Saturday the 25th March 2017 marked the opening of the recent 3.3 million dollar expansion of the Roma Regional Airport Terminal in Central Queensland and the official unveiling of my bottle tree sculptures ASHBURN WILSON. This pair of 3.0m tall steel sculptures won the 2014 Santos Acquisitive Sculpture Award and after more than two years in fabrication and then storage, finally found their place astride the Airport’s main entrance.
Roma is famous for it’s abundance of Brachyciton rupestris, the Queensland Bottle tree. More than 90 of them line Roma’s Heroes Avenue, planted to commemorate soldiers from the region who lost their lives in the First World War. As 2014 marked the 100th anniversary of the beginning of WW1, I felt it was appropriate to revisit that symbolism, reinterpreting it in rolled steel plate. It was a wonderful design challenge and I am thrilled with the result.
Ashburn and Wilson are the first and last soldiers listed on the Cairn located outside Roma’s Post Office and the sculptures are named for these two. Like book ends, they stand for themselves and everyone in between. Two sentinels to remind us of the sacrifice of many.
Sandra MacDonald, past president of the Roma on Bungil Gallery Management Committee (the group that coordinate the annual prize) suggested the Airport was an appropriate location for ASHBURN WILSON. The original memorial begins at the Railway Station, the primary point of arrival and departure from the town at that time. Now a century on, Roma Airport is one of the busiest in regional Queensland, winning the Qantaslink award for most Outstanding Regional Airport in 2014 and 2016. For many locals and visitors alike, the Airport is their first and last experience of Roma.
Puddy Chandler from the Maranoa Regional Council officiated the opening ceremony and together Andrew Snars (Regional Manager of Santos) and I cut the ribbon. The ceremony was attended by many Local Councilors, Corporate representatives, the Roma on Bungil Gallery Management Committee and interested locals. One of whom offered to take me on a sight seeing tour of the region in his light plane. A definite highlight of a memorable trip.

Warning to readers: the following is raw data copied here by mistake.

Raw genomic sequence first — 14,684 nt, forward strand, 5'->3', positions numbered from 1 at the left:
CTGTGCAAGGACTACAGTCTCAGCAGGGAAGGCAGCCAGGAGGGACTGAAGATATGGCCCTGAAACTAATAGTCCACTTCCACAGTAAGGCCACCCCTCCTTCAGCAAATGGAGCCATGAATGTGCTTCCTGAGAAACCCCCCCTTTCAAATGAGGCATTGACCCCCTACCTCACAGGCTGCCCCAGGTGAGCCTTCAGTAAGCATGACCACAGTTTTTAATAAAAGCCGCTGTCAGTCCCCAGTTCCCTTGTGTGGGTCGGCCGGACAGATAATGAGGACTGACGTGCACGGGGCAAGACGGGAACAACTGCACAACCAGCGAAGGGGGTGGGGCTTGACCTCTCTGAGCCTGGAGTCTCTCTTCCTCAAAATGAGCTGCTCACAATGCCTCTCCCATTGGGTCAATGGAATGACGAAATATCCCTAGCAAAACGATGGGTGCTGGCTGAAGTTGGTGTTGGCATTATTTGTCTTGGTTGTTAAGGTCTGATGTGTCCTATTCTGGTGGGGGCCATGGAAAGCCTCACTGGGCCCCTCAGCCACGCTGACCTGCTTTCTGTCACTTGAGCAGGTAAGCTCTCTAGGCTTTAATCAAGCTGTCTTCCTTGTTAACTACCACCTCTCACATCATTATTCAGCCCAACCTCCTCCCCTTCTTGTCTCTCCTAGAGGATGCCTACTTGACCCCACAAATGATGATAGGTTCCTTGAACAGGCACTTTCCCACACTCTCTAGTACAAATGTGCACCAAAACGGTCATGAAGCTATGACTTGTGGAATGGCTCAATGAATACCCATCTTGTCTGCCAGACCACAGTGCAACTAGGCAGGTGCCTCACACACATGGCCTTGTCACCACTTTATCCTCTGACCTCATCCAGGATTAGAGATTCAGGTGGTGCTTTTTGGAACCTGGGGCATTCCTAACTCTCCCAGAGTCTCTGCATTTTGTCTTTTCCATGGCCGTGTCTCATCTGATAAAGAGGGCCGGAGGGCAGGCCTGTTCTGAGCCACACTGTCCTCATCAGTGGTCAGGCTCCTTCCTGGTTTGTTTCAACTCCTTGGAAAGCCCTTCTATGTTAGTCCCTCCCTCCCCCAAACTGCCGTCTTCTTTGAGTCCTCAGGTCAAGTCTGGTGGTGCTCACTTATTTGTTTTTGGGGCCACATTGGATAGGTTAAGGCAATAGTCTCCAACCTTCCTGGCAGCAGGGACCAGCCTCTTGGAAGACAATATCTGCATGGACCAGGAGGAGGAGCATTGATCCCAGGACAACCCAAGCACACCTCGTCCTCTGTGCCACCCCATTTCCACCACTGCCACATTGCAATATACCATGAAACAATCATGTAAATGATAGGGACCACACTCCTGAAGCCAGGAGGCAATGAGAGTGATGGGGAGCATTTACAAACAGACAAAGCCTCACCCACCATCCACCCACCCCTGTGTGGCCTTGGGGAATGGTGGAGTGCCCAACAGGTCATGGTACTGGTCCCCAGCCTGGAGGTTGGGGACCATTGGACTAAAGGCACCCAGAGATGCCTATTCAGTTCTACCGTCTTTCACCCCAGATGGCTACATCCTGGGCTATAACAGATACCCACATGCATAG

This is Greg who offered to take me up for a ride in his Cessna 172. We flew North over Pony Hills, west to Injune and finally back to Roma. At around 3500ft we skimmed just below the clouds. The open countryside was green and all the dams were full. We flew over the feed lots, where cattle are fattened before heading to the sale yards, busier now than ever before according to Greg, We saw the gas fields and talked about their impact on the local community including the many benefits. Santos has been mining in this region or over 50 years. May locals are employed by Santos and a great deal of the local economy relies on their presence.
It seemed Santos had a good working relationship with the community here, no doubt a result of interconnectedness forged from long association. But the construction boom of recent years had apparently bought new players, many of whom it seemed didn't enjoy the respect of the community, nor done anything to earn it. Like so many human interactions, the current energy debate is a real hot mess.